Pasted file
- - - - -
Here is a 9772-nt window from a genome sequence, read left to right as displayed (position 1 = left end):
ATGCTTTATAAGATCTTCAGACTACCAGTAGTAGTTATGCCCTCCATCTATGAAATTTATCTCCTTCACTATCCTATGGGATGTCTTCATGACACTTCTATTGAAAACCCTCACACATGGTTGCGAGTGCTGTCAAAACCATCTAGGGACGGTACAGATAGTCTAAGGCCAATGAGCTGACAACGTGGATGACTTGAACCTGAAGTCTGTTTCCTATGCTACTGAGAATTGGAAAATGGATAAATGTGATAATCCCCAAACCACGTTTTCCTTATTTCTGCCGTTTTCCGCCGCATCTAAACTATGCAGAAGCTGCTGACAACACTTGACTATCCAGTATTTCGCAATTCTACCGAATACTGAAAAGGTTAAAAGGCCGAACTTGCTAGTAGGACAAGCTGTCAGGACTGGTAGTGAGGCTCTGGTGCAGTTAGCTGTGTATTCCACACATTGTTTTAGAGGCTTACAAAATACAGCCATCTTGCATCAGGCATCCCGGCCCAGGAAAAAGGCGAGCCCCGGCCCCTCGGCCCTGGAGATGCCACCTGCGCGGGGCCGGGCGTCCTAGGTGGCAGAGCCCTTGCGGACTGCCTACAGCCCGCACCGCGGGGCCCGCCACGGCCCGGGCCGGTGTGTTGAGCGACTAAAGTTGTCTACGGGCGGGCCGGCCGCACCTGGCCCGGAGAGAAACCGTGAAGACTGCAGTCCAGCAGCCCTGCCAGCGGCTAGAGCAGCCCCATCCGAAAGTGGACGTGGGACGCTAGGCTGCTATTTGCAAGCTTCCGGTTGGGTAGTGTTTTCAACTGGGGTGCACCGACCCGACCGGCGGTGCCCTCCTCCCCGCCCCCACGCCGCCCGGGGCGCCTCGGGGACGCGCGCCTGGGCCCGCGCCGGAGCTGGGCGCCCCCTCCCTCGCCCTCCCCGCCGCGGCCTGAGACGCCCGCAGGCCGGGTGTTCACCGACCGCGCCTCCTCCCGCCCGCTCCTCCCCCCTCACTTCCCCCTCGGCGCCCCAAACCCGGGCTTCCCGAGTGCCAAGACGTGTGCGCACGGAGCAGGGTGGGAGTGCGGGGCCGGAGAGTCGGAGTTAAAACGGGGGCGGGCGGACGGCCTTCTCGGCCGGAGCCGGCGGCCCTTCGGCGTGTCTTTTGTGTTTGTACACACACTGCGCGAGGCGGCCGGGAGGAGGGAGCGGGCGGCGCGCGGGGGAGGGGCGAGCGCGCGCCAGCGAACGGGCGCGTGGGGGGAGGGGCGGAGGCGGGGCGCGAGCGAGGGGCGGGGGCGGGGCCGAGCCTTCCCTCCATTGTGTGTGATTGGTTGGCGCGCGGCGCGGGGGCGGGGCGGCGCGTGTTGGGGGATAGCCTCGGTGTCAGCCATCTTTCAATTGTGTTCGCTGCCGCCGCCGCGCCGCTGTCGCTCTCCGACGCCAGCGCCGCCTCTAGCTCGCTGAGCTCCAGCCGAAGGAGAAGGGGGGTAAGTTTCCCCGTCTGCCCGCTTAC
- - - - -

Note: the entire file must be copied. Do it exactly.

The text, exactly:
Here is a 9772-nt window from a genome sequence, read left to right as displayed (position 1 = left end):
ATGCTTTATAAGATCTTCAGACTACCAGTAGTAGTTATGCCCTCCATCTATGAAATTTATCTCCTTCACTATCCTATGGGATGTCTTCATGACACTTCTATTGAAAACCCTCACACATGGTTGCGAGTGCTGTCAAAACCATCTAGGGACGGTACAGATAGTCTAAGGCCAATGAGCTGACAACGTGGATGACTTGAACCTGAAGTCTGTTTCCTATGCTACTGAGAATTGGAAAATGGATAAATGTGATAATCCCCAAACCACGTTTTCCTTATTTCTGCCGTTTTCCGCCGCATCTAAACTATGCAGAAGCTGCTGACAACACTTGACTATCCAGTATTTCGCAATTCTACCGAATACTGAAAAGGTTAAAAGGCCGAACTTGCTAGTAGGACAAGCTGTCAGGACTGGTAGTGAGGCTCTGGTGCAGTTAGCTGTGTATTCCACACATTGTTTTAGAGGCTTACAAAATACAGCCATCTTGCATCAGGCATCCCGGCCCAGGAAAAAGGCGAGCCCCGGCCCCTCGGCCCTGGAGATGCCACCTGCGCGGGGCCGGGCGTCCTAGGTGGCAGAGCCCTTGCGGACTGCCTACAGCCCGCACCGCGGGGCCCGCCACGGCCCGGGCCGGTGTGTTGAGCGACTAAAGTTGTCTACGGGCGGGCCGGCCGCACCTGGCCCGGAGAGAAACCGTGAAGACTGCAGTCCAGCAGCCCTGCCAGCGGCTAGAGCAGCCCCATCCGAAAGTGGACGTGGGACGCTAGGCTGCTATTTGCAAGCTTCCGGTTGGGTAGTGTTTTCAACTGGGGTGCACCGACCCGACCGGCGGTGCCCTCCTCCCCGCCCCCACGCCGCCCGGGGCGCCTCGGGGACGCGCGCCTGGGCCCGCGCCGGAGCTGGGCGCCCCCTCCCTCGCCCTCCCCGCCGCGGCCTGAGACGCCCGCAGGCCGGGTGTTCACCGACCGCGCCTCCTCCCGCCCGCTCCTCCCCCCTCACTTCCCCCTCGGCGCCCCAAACCCGGGCTTCCCGAGTGCCAAGACGTGTGCGCACGGAGCAGGGTGGGAGTGCGGGGCCGGAGAGTCGGAGTTAAAACGGGGGCGGGCGGACGGCCTTCTCGGCCGGAGCCGGCGGCCCTTCGGCGTGTCTTTTGTGTTTGTACACACACTGCGCGAGGCGGCCGGGAGGAGGGAGCGGGCGGCGCGCGGGGGAGGGGCGAGCGCGCGCCAGCGAACGGGCGCGTGGGGGGAGGGGCGGAGGCGGGGCGCGAGCGAGGGGCGGGGGCGGGGCCGAGCCTTCCCTCCATTGTGTGTGATTGGTTGGCGCGCGGCGCGGGGGCGGGGCGGCGCGTGTTGGGGGATAGCCTCGGTGTCAGCCATCTTTCAATTGTGTTCGCTGCCGCCGCCGCGCCGCTGTCGCTCTCCGACGCCAGCGCCGCCTCTAGCTCGCTGAGCTCCAGCCGAAGGAGAAGGGGGGTAAGTTTCCCCGTCTGCCCGCTTAC